How to stay safe:The 10 ‘despandliest’ US bespanches for hurricspannes, surfing spannd shspanrk spanttspancks

What is a surf zone?

According to the National Weather Service, the surf zone is the area of water between the high tide level on the beach and the seaward side of the breaking waves. The NWS officially categorizes surf zone fatalities caused by three types of hazards; Rip Current, High Surf and Sneaker Wave.

Rip Currents: Relatively small-scale, river-like currents in the surf zone that are moving away from the beach. Powerful rip currents can pull people out into the ocean or just wear them out as they try to swim to shore. Most surf zone fatalities are from people caught in rip currents.

High Surf: Large waves breaking on or near the shore, usually from swells spawned from a distant storm.

Sneaker Wave: Large wave that suddenly swamps a beach or coast, taking people by surprise and sweeping them into the water.

How can I stay safe at the beach?

Before you pack up the car, check out the officispanl surf zone forecspanst, the bespanch spandvisories spannd closings, and check your local weather. Always be aware of the locspanl wespanther spannd ocespann conditions. When is the tide coming in or going out? What’s the rip current danger level today? Are there any thunderstorms expected? Even storms well off the coast can create dangerous waves and currents at the beach, according to the Nspantionspanl Wespanther Service.

  • Know how to swim and swim near a lifeguard. 
  • Bring flotation devices or a United States Coast Guard-approved life jacket.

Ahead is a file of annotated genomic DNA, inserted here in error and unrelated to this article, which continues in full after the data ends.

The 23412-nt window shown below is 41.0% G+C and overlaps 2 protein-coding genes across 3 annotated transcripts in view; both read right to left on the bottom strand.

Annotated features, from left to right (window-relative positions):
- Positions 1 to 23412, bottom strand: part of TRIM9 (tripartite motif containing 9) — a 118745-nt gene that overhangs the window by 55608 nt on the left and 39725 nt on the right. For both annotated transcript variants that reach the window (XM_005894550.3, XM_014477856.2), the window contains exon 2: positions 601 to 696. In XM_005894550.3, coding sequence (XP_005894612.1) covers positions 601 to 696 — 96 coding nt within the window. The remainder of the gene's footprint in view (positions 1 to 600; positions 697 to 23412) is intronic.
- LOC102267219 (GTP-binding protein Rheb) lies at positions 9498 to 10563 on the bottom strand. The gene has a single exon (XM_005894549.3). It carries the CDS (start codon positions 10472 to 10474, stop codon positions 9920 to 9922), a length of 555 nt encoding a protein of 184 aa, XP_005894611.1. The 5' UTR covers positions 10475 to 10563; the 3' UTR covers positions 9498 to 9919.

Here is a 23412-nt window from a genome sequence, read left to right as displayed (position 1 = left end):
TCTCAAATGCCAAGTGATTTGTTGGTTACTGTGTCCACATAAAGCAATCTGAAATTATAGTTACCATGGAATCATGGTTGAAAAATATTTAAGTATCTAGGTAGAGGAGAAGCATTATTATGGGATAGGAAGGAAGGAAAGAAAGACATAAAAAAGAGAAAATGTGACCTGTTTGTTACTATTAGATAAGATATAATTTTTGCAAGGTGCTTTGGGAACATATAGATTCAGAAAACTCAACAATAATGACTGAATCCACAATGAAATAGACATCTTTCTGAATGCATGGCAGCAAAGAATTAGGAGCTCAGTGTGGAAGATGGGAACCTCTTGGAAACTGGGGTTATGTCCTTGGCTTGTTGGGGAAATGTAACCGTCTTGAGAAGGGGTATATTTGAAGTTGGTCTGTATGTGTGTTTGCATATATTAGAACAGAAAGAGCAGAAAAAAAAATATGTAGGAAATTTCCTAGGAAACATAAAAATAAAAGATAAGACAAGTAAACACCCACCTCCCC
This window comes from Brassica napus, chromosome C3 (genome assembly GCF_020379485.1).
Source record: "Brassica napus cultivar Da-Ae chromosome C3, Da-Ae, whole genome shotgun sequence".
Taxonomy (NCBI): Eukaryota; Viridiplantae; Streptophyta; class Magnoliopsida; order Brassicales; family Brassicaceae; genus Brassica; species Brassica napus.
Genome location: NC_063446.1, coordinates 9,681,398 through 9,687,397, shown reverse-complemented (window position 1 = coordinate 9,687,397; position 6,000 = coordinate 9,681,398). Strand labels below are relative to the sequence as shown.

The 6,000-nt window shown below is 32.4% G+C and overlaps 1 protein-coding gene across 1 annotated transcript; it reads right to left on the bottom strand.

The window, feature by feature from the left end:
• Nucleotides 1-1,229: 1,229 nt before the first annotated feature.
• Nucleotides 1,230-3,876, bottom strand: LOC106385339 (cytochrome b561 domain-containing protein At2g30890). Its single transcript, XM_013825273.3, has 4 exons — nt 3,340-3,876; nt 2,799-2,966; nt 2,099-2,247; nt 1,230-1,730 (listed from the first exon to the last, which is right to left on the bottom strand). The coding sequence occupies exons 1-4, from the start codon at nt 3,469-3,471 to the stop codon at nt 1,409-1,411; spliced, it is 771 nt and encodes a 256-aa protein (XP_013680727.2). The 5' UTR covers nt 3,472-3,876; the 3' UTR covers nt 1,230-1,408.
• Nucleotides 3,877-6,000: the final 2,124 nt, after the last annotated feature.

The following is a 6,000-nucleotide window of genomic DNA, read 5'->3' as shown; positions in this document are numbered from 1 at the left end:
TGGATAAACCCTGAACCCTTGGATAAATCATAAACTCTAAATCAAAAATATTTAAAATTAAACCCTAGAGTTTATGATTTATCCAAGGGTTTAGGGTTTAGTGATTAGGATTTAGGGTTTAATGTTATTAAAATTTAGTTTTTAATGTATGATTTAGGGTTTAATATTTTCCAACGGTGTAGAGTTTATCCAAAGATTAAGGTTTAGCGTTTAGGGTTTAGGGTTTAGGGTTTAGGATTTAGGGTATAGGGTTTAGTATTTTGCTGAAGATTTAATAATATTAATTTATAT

• Swim near friends.
  • Know the beach’s address should you need to call for help.
  • Know the location of life stations on the beach equipped with life rings that could be thrown to someone in trouble.
  • Pay attention to any hazard flags posted at the beach or at lifeguard stations and chairs.

How can I avoid being attacked by a shark at a Florida beach?

First off, scientists and wildlife officials have called for the spanbspanndonment of the term “shspanrk spanttspancks” in favor of less sensational language like encounters, incidents, or bites. Most bites are not life-threatening (although still not any fun). The Florida Museum of Natural History’s International Shark Attack File has no record of any fatal bite in Volusia County, home of both New Smyrna Beach (#1 on the list above) and Ormond Beach (#3).

Florida Fish and Wildlife Conservation Commission tips on how to avoid shark bites:

  1. Swim in a group. Sharks are more likely to attack a solitary individual.
  2. Swim only in areas tended by lifeguards.
  3. Don’t wander too far from shore. The closer you are to assistance, the more likely you are to survive.
  4. Avoid being in the water during twilight and after dark, when sharks are most active.
  5. Don’t enter the water if bleeding. Sharks have a strong sense of smell.
  6. Avoid wearing shiny jewelry, which can resemble the sheen of fish scales.
  7. Avoid waters known for fishing. Diving seabirds are a good indicator that schools of baitfish are in an area.
  8. Be careful around sandbars and near steep drop-offs. These are favorite hangouts for sharks.
  9. Use extra caution when waters are murky.
  10. Avoid excess splashing, which can draw a shark’s attention.
  11. Sharks can see contrast particularly well, meaning uneven tans or bright colored clothing may draw their attention.
  12. Don’t let pets in the water.
  13. Don’t enter the water if sharks are known to be present, and get out of the water if sharks are sighted.
  14. Never harass a shark.